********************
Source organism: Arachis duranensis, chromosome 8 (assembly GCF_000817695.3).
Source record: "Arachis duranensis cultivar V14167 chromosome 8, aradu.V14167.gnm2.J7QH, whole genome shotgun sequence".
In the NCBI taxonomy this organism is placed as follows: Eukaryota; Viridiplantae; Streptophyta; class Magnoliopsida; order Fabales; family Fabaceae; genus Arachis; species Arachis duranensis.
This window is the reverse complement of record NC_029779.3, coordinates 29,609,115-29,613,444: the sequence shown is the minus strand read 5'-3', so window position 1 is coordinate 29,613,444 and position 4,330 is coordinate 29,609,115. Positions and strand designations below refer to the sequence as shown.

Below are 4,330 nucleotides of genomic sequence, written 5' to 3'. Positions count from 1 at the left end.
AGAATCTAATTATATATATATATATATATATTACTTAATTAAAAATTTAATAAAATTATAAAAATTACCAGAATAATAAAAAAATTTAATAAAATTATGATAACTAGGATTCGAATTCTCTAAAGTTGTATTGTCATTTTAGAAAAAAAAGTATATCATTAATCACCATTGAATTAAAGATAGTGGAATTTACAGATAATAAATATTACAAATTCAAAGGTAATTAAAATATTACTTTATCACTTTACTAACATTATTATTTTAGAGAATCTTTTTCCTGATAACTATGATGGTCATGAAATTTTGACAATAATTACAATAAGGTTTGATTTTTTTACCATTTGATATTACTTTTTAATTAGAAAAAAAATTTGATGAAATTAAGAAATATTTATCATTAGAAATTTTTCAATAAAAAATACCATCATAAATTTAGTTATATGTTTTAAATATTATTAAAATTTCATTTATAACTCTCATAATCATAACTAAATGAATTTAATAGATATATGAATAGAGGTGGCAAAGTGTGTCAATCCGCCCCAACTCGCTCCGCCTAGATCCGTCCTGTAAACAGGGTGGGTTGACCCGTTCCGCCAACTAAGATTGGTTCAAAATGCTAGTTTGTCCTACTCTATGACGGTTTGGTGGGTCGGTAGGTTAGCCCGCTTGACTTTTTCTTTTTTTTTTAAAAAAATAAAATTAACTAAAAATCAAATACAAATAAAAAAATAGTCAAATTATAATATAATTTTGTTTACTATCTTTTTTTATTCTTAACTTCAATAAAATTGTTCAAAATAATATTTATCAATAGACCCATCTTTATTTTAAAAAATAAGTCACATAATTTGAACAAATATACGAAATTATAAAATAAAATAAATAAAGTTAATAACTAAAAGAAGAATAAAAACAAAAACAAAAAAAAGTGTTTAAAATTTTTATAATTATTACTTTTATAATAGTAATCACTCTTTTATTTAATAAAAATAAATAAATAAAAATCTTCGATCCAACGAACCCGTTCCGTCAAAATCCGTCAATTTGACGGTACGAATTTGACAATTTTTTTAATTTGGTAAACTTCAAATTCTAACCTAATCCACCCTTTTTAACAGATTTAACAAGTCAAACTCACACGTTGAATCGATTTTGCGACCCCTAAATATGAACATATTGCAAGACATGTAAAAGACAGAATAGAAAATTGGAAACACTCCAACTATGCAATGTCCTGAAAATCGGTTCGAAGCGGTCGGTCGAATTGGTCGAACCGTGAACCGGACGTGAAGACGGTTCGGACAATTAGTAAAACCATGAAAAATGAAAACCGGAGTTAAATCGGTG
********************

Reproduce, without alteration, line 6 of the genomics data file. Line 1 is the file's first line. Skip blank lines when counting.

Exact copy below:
AGAATCTAATTATATATATATATATATATATTACTTAATTAAAAATTTAATAAAATTATAAAAATTACCAGAATAATAAAAAAATTTAATAAAATTATGATAACTAGGATTCGAATTCTCTAAAGTTGTATTGTCATTTTAGAAAAAAAAGTATATCATTAATCACCATTGAATTAAAGATAGTGGAATTTACAGATAATAAATATTACAAATTCAAAGGTAATTAAAATATTACTTTATCACTTTACTAACATTATTATTTTAGAGAATCTTTTTCCTGATAACTATGATGGTCATGAAATTTTGACAATAATTACAATAAGGTTTGATTTTTTTACCATTTGATATTACTTTTTAATTAGAAAAAAAATTTGATGAAATTAAGAAATATTTATCATTAGAAATTTTTCAATAAAAAATACCATCATAAATTTAGTTATATGTTTTAAATATTATTAAAATTTCATTTATAACTCTCATAATCATAACTAAATGAATTTAATAGATATATGAATAGAGGTGGCAAAGTGTGTCAATCCGCCCCAACTCGCTCCGCCTAGATCCGTCCTGTAAACAGGGTGGGTTGACCCGTTCCGCCAACTAAGATTGGTTCAAAATGCTAGTTTGTCCTACTCTATGACGGTTTGGTGGGTCGGTAGGTTAGCCCGCTTGACTTTTTCTTTTTTTTTTAAAAAAATAAAATTAACTAAAAATCAAATACAAATAAAAAAATAGTCAAATTATAATATAATTTTGTTTACTATCTTTTTTTATTCTTAACTTCAATAAAATTGTTCAAAATAATATTTATCAATAGACCCATCTTTATTTTAAAAAATAAGTCACATAATTTGAACAAATATACGAAATTATAAAATAAAATAAATAAAGTTAATAACTAAAAGAAGAATAAAAACAAAAACAAAAAAAAGTGTTTAAAATTTTTATAATTATTACTTTTATAATAGTAATCACTCTTTTATTTAATAAAAATAAATAAATAAAAATCTTCGATCCAACGAACCCGTTCCGTCAAAATCCGTCAATTTGACGGTACGAATTTGACAATTTTTTTAATTTGGTAAACTTCAAATTCTAACCTAATCCACCCTTTTTAACAGATTTAACAAGTCAAACTCACACGTTGAATCGATTTTGCGACCCCTAAATATGAACATATTGCAAGACATGTAAAAGACAGAATAGAAAATTGGAAACACTCCAACTATGCAATGTCCTGAAAATCGGTTCGAAGCGGTCGGTCGAATTGGTCGAACCGTGAACCGGACGTGAAGACGGTTCGGACAATTAGTAAAACCATGAAAAATGAAAACCGGAGTTAAATCGGTG